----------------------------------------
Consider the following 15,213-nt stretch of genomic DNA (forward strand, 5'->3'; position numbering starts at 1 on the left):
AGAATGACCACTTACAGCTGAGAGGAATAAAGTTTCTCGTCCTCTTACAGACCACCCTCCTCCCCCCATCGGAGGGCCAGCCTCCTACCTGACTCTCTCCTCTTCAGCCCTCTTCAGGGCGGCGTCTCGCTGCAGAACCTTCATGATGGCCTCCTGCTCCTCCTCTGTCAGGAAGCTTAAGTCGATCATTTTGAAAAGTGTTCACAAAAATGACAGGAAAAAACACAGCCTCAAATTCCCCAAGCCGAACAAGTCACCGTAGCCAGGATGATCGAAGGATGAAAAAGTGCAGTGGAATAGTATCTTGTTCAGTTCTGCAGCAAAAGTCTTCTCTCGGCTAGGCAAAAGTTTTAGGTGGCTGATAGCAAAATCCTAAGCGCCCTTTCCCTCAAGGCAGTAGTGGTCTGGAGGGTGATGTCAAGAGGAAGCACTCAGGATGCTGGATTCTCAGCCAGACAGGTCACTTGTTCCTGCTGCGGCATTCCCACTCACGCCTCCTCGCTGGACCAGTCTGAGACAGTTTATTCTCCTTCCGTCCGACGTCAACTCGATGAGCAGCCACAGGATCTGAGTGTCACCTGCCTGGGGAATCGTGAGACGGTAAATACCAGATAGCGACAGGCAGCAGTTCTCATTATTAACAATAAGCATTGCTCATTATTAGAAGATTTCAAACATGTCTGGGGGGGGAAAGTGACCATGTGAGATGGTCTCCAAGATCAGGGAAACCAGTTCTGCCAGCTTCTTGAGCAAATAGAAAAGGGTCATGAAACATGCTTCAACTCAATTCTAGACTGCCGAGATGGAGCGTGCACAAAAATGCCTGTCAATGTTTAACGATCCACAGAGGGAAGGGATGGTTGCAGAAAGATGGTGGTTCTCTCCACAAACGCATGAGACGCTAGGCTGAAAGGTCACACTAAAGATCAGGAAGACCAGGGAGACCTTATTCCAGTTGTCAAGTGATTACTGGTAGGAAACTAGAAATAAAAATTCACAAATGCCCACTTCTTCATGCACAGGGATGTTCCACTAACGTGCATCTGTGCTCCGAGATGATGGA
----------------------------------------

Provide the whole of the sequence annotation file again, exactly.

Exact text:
Consider the following 15,213-nt stretch of genomic DNA (forward strand, 5'->3'; position numbering starts at 1 on the left):
AGAATGACCACTTACAGCTGAGAGGAATAAAGTTTCTCGTCCTCTTACAGACCACCCTCCTCCCCCCATCGGAGGGCCAGCCTCCTACCTGACTCTCTCCTCTTCAGCCCTCTTCAGGGCGGCGTCTCGCTGCAGAACCTTCATGATGGCCTCCTGCTCCTCCTCTGTCAGGAAGCTTAAGTCGATCATTTTGAAAAGTGTTCACAAAAATGACAGGAAAAAACACAGCCTCAAATTCCCCAAGCCGAACAAGTCACCGTAGCCAGGATGATCGAAGGATGAAAAAGTGCAGTGGAATAGTATCTTGTTCAGTTCTGCAGCAAAAGTCTTCTCTCGGCTAGGCAAAAGTTTTAGGTGGCTGATAGCAAAATCCTAAGCGCCCTTTCCCTCAAGGCAGTAGTGGTCTGGAGGGTGATGTCAAGAGGAAGCACTCAGGATGCTGGATTCTCAGCCAGACAGGTCACTTGTTCCTGCTGCGGCATTCCCACTCACGCCTCCTCGCTGGACCAGTCTGAGACAGTTTATTCTCCTTCCGTCCGACGTCAACTCGATGAGCAGCCACAGGATCTGAGTGTCACCTGCCTGGGGAATCGTGAGACGGTAAATACCAGATAGCGACAGGCAGCAGTTCTCATTATTAACAATAAGCATTGCTCATTATTAGAAGATTTCAAACATGTCTGGGGGGGGAAAGTGACCATGTGAGATGGTCTCCAAGATCAGGGAAACCAGTTCTGCCAGCTTCTTGAGCAAATAGAAAAGGGTCATGAAACATGCTTCAACTCAATTCTAGACTGCCGAGATGGAGCGTGCACAAAAATGCCTGTCAATGTTTAACGATCCACAGAGGGAAGGGATGGTTGCAGAAAGATGGTGGTTCTCTCCACAAACGCATGAGACGCTAGGCTGAAAGGTCACACTAAAGATCAGGAAGACCAGGGAGACCTTATTCCAGTTGTCAAGTGATTACTGGTAGGAAACTAGAAATAAAAATTCACAAATGCCCACTTCTTCATGCACAGGGATGTTCCACTAACGTGCATCTGTGCTCCGAGATGATGGA